I recently moved into a house in the South SF Bay Area in California, with three large avocado trees. I've noticed that the leaves on one of these trees is drying out from the edges:

Close-up of the leaves

Here's another photo, this time from further out to give you an idea of the extent of the damage:

From further out

In fall it produced smaller fruit than I'd expect, and the other trees on the property did pretty well.

Am I under-watering the tree? What's going on here?

  • How much rain are you getting? When we had a D4 drought droughtmonitor.unl.edu in this area, many of the trees started looking as sad as yours. Three years later, some are still dying of the experience. Apr 25, 2015 at 11:36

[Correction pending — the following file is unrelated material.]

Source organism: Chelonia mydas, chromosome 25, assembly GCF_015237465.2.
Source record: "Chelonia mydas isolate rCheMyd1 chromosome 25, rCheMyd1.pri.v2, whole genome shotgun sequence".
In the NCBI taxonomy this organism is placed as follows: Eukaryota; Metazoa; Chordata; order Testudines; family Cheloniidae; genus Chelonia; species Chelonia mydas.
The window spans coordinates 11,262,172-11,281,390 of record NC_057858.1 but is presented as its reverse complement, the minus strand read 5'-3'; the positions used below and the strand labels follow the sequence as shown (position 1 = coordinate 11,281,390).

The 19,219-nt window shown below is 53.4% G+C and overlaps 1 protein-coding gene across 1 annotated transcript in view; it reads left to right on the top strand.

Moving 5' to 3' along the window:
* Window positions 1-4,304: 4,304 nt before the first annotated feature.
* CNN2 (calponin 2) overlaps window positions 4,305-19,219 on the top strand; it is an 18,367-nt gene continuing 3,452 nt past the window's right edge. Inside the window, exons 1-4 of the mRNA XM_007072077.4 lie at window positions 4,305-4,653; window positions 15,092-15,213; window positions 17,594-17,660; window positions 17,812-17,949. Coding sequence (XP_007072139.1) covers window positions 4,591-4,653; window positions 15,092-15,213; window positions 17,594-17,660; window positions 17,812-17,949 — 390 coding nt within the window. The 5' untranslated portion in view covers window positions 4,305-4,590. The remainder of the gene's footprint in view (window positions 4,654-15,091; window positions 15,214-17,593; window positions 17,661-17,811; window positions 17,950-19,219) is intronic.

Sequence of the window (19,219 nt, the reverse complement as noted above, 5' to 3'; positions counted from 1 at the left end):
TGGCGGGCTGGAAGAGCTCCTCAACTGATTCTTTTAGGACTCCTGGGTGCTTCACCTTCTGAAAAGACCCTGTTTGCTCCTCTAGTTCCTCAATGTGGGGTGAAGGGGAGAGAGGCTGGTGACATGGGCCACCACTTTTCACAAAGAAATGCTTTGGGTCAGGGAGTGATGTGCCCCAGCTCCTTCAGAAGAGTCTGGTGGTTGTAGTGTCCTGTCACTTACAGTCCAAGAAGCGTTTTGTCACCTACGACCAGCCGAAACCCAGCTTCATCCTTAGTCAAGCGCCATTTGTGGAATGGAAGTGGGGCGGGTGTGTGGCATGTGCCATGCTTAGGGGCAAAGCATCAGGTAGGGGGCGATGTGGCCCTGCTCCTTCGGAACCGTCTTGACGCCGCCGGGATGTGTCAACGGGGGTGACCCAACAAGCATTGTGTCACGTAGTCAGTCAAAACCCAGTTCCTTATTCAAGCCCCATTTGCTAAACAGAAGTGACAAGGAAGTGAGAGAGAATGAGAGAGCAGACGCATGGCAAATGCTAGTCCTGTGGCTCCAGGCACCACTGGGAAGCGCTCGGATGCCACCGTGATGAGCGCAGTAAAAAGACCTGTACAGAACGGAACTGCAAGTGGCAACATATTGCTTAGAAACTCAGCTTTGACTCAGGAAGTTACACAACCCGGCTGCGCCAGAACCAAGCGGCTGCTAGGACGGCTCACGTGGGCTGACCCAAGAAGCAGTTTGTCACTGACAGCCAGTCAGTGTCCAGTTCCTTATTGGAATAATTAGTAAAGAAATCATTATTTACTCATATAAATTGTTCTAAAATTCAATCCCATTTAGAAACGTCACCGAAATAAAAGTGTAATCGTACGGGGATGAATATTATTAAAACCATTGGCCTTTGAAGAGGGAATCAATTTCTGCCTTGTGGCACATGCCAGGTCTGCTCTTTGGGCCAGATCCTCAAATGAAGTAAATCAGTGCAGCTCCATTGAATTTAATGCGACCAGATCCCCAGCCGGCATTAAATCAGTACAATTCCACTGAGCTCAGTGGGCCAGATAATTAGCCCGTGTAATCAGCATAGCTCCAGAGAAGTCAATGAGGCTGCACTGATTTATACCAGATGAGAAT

1 Answer 1


I see what looks like fungal spots on the leaf undersides (where they curl up), which is indicative of inadequate nutrition (and probably poor soil health). Plants deficient in necessary elements are far more likely to have issues like this than are healthy trees, and they can't fight it off on their own.

The best way to solve this is to get your soil tested (send a sample to your county's extension office), and correct any nutrient/mineral deficiency that may come up. Also, one of the best things you can do is to mulch around the tree with a good layer of fine compost (composted manure works well). This not only feeds the soil life and the tree, leading to a much healthier life for the tree, it will hold in soil moisture, and regulate the soil temperature quite a bit.

I seriously doubt the tree will keep on going downhill if you provide the right cultural requirements. While you're at it, you might as well do this for your other trees as well. Prevention is better than cure.

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